6. Horseshoe Bay Lagoon - there is a short track which is about 200 metres long which leads from Horseshoe Bay Beach to the Lagoon Environmental Park which is often frequented by a wide variety of birds including the native companion or brolga, the jabiru or black necked stork and, occasionally, the Nankeen Night-heron. "Magpie geese nest in the bulkuru sedges, and the melaceuca woodland is ideal habitat for a number of woodland species."
7. Horseshoe Bay to Balding Bay - a 2.5 km return walk taking around one hour and passing through a closed forest gully and across an open woodland ridge.
8. Horseshoe Bay to Radical Bay - a 3.4 km return walk (90 minutes) to a particularly beautiful and isolated beach.

Fishing Around The Island
Magnetic Island, and Cleveland Bay, are known to be exceptional fishing destinations with the fish in the bay including blue marlin, black marlin, sailfish, mackerel, wahoo, giant trevally, dogtooth tuna, coral trout, mahi-mahi, tuna, red emperor and sea perch.

Koalas on the Island
There are few places in Australia where visitors can be guaranteed to see koalas in the wild. Magnetic Island is one of them. It has an estimated population of 800 and, while they can be seen in the most unlikely places (in 2010 one walked into a local bar), they can nearly always be seen on the Forts Walk where they are usually sleeping (they sleep for up to 20 hours a day) in the eucalypts. The Forts Walk Facebook page (https://www.facebook.com/theforts/timeline) has lots of images of koalas which have been photographed by people walking up to the forts.

Cane Toad Races
The Cane Toad Races at the Arcadia Village Hotel (check out http://www.arcadiavillagehotel.com.au/whats-on.html) are held to raise funds for the Arcadian Surf Life Saving Club. The technique is simple. All the cane toads are colour coded (usually with a ribbon) and placed in a bucket in the centre of a circle. When the bucket is lifted the first cane toad to cross out of the circle is the winner. Great fun is had by all and you can bet on the toads. It takes place from 8.00 pm - 9.30 pm on Wednesday night.


Other Attractions in the Area

Bungalow Bay Koala Village
Located at 40 Horseshoe Bay Road, Horseshoe Bay, the Bungalow Bay Koala Village is primarily a backpacker destination with a wildlife park. There are three presentations each day - 10.00 am, noon and 2.30 pm - and they are very much hands on. As the website (http://www.bungalowbay.com.au/magnetic-island-koala-park-wildlife-tours) explains: "you can wrap yourself in a python, hold a lizard, hold a small saltwater crocodile and get to know the icon of Magnetic Island – the koala. Freshwater crocodiles can also be seen on display." Yes, you can hold a lizard, a crocodie and a python. It is only open for tours. Tel: (07) 4778 5577.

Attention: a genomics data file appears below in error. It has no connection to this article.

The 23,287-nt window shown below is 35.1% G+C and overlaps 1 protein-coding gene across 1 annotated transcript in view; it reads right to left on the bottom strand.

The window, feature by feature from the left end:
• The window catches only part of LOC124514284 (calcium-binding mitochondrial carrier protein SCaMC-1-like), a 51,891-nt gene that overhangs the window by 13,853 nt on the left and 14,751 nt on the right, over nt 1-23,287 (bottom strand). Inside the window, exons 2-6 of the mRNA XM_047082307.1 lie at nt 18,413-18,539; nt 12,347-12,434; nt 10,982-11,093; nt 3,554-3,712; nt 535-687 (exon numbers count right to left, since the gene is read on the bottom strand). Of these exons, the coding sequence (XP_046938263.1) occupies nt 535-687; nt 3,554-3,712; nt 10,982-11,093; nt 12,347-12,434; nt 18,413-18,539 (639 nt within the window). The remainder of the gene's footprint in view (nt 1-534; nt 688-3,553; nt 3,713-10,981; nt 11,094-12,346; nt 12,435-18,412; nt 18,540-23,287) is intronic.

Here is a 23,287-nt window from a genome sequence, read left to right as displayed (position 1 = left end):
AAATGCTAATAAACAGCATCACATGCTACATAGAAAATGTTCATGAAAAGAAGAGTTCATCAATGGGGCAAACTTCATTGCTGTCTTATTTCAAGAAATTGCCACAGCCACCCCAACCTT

* Prior to the arrival of Europeans the Wulgurukaba saw the island as part of their homelands. Aborigines were regularly moving from the mainland to the island at this time. They came for the excellent supplies of crustaceans (there are a number of shell middens on the island), the fish in the surrounding waters, and a range of animals, fruit and vegetables.

* The island was first sighted by Captain James Cook on 6 June, 1770. He called it Magnetical Island because he believed that the ores on the island had affected his compass. 

* By the 1850s and 1860s the island was being exploited for hoop pine, granite and coral which was used to build Townsville.

* Europeans did not settle on the island until the 1870s. The first European resident was named Harry Butler. 

* In 1875 the island was nominated as a suitable Quarantine Station. 

* The Quarantine Station was built in 1884 at a cost of £3,645. Local Aborigines bartered fish for supplies at the station.

* The early settlers were attracted to the island by its peacefulness rather than any economic value it may have had. 

* Gold was mined on the island in 1886.

* By the late 1890s a resort had been established on the island.

* In 1899 Robert Hayles opened a hotel at Picnic Bay.

* By 1900 a low level of 'tourism', encouraged by the construction of a guest house and hotel, had started.

* In 1901 a regular ferry service was operating between Townsville and Magnetic Island.

* In 1912 the Mandalay Guest House was opened. Horseshoe Bay was settled that year.

* Magnetic Island became a popular destination in the 1920s.

* In 1927 the Picnic Bay Surf Life Saving Club started.

* In 1939 the resort on the island was used as a military rest and recreation camp.

* During World War II Townsville was home to 90,000 service personnel.

* In 1942 it was decided to build a Signal Station and Coastal Battery on the island to prevent attack from the Japanese.

* By 1943 the road to the Forts (now the Fort Walk) had been completed.

* In 1944 a sewage system was established on the island.

* The island was declared a National Park in 1953.

* In 1971 the island was seriously damaged by Cyclone Althea.

* In 2005 the Magnetic International Resort opened.

* By 2006 the island had 2,107 permanent residents. It had risen to over 2,500 by 2017.

* In 2012 six hectares of the island was granted to the Wulgurukaba people.


Visitor Information

There is no Visitor Information Centre on the island. Check out Townsville Bulletin Square Visitor Information Centre, Flinders Street, tel: (07) 4721 3660 or 1800 801 902. Open 9.00 am - 5.00 pm Monday to Friday and 9.00 am - 1.00 pm Saturday and Sunday.


Useful Websites

The island's official and useful website is located at https://www.magneticislandtourism.com. The Townsville region website is https://www.townsvillenorthqueensland.com.au/destinations/magnetic-island.